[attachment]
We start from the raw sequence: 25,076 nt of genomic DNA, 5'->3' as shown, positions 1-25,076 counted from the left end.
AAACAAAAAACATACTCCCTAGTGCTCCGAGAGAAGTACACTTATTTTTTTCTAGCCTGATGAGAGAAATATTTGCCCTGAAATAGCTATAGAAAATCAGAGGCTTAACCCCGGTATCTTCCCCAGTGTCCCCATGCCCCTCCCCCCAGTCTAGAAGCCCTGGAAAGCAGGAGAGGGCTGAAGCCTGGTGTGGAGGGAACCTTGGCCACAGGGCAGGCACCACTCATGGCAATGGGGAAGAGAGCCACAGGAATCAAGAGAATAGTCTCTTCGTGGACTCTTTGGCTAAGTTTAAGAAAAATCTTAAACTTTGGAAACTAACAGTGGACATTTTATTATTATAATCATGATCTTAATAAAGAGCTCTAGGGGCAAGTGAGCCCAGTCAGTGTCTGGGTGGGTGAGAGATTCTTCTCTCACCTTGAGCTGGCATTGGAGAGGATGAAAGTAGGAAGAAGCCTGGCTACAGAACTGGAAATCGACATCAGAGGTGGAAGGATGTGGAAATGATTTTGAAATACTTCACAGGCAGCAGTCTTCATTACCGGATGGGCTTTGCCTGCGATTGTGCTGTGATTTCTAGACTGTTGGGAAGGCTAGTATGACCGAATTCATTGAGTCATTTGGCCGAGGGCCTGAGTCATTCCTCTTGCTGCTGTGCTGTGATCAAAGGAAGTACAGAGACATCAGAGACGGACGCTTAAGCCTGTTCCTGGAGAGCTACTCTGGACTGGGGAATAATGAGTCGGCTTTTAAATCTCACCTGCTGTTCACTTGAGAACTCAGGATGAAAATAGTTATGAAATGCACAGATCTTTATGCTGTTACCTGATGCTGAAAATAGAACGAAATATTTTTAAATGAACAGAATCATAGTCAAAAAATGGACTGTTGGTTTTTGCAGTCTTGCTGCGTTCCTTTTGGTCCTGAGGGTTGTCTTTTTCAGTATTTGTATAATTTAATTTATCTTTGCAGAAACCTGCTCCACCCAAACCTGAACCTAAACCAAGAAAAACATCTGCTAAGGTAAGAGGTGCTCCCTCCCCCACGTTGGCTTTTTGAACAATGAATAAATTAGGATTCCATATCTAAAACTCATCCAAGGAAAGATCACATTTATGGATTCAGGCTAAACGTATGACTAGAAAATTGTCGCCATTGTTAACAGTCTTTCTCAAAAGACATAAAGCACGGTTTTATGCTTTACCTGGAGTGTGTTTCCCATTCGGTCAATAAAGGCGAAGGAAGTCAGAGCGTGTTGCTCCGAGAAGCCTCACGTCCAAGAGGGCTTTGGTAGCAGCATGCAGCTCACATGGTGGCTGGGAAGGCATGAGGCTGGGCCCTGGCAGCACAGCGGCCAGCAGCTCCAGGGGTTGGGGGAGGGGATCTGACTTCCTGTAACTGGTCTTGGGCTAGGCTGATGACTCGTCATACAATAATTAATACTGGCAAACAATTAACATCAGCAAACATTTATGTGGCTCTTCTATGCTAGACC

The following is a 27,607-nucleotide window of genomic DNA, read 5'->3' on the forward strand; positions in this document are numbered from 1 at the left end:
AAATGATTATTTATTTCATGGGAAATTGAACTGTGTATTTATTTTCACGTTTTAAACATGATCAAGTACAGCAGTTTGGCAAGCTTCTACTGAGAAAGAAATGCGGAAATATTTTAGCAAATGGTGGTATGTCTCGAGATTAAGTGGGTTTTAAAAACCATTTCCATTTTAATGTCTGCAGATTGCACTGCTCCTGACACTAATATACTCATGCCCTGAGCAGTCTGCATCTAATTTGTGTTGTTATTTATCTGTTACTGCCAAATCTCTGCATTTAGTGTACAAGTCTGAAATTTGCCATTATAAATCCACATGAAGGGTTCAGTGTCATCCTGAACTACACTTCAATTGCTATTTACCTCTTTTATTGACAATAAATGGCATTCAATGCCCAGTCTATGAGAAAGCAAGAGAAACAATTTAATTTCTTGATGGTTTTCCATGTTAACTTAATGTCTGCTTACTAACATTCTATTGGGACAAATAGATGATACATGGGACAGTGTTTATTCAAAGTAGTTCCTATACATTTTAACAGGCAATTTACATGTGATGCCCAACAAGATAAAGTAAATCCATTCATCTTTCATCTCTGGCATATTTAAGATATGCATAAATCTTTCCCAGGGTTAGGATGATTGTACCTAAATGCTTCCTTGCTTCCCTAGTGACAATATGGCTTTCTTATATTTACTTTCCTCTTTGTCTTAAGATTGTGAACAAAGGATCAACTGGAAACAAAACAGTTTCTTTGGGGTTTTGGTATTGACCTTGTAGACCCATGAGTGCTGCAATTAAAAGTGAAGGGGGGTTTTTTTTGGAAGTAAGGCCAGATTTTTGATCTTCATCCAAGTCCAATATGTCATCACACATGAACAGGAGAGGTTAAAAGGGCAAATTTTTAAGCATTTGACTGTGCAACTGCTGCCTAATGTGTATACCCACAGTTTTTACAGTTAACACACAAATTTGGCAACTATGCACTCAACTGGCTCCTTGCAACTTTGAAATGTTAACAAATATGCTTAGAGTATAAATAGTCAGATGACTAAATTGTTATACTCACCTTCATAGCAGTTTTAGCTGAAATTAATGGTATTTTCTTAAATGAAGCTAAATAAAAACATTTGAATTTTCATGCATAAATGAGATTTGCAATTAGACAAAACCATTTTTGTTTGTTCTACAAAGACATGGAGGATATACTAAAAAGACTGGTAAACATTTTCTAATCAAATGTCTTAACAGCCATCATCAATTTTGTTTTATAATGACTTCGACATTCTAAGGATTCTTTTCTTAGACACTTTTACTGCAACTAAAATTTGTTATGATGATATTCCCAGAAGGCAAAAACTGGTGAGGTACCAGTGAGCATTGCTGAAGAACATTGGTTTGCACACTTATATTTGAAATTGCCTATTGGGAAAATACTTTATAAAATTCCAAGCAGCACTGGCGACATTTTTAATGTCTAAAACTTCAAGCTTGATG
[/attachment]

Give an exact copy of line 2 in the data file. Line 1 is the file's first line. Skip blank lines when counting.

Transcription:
AAACAAAAAACATACTCCCTAGTGCTCCGAGAGAAGTACACTTATTTTTTTCTAGCCTGATGAGAGAAATATTTGCCCTGAAATAGCTATAGAAAATCAGAGGCTTAACCCCGGTATCTTCCCCAGTGTCCCCATGCCCCTCCCCCCAGTCTAGAAGCCCTGGAAAGCAGGAGAGGGCTGAAGCCTGGTGTGGAGGGAACCTTGGCCACAGGGCAGGCACCACTCATGGCAATGGGGAAGAGAGCCACAGGAATCAAGAGAATAGTCTCTTCGTGGACTCTTTGGCTAAGTTTAAGAAAAATCTTAAACTTTGGAAACTAACAGTGGACATTTTATTATTATAATCATGATCTTAATAAAGAGCTCTAGGGGCAAGTGAGCCCAGTCAGTGTCTGGGTGGGTGAGAGATTCTTCTCTCACCTTGAGCTGGCATTGGAGAGGATGAAAGTAGGAAGAAGCCTGGCTACAGAACTGGAAATCGACATCAGAGGTGGAAGGATGTGGAAATGATTTTGAAATACTTCACAGGCAGCAGTCTTCATTACCGGATGGGCTTTGCCTGCGATTGTGCTGTGATTTCTAGACTGTTGGGAAGGCTAGTATGACCGAATTCATTGAGTCATTTGGCCGAGGGCCTGAGTCATTCCTCTTGCTGCTGTGCTGTGATCAAAGGAAGTACAGAGACATCAGAGACGGACGCTTAAGCCTGTTCCTGGAGAGCTACTCTGGACTGGGGAATAATGAGTCGGCTTTTAAATCTCACCTGCTGTTCACTTGAGAACTCAGGATGAAAATAGTTATGAAATGCACAGATCTTTATGCTGTTACCTGATGCTGAAAATAGAACGAAATATTTTTAAATGAACAGAATCATAGTCAAAAAATGGACTGTTGGTTTTTGCAGTCTTGCTGCGTTCCTTTTGGTCCTGAGGGTTGTCTTTTTCAGTATTTGTATAATTTAATTTATCTTTGCAGAAACCTGCTCCACCCAAACCTGAACCTAAACCAAGAAAAACATCTGCTAAGGTAAGAGGTGCTCCCTCCCCCACGTTGGCTTTTTGAACAATGAATAAATTAGGATTCCATATCTAAAACTCATCCAAGGAAAGATCACATTTATGGATTCAGGCTAAACGTATGACTAGAAAATTGTCGCCATTGTTAACAGTCTTTCTCAAAAGACATAAAGCACGGTTTTATGCTTTACCTGGAGTGTGTTTCCCATTCGGTCAATAAAGGCGAAGGAAGTCAGAGCGTGTTGCTCCGAGAAGCCTCACGTCCAAGAGGGCTTTGGTAGCAGCATGCAGCTCACATGGTGGCTGGGAAGGCATGAGGCTGGGCCCTGGCAGCACAGCGGCCAGCAGCTCCAGGGGTTGGGGGAGGGGATCTGACTTCCTGTAACTGGTCTTGGGCTAGGCTGATGACTCGTCATACAATAATTAATACTGGCAAACAATTAACATCAGCAAACATTTATGTGGCTCTTCTATGCTAGACC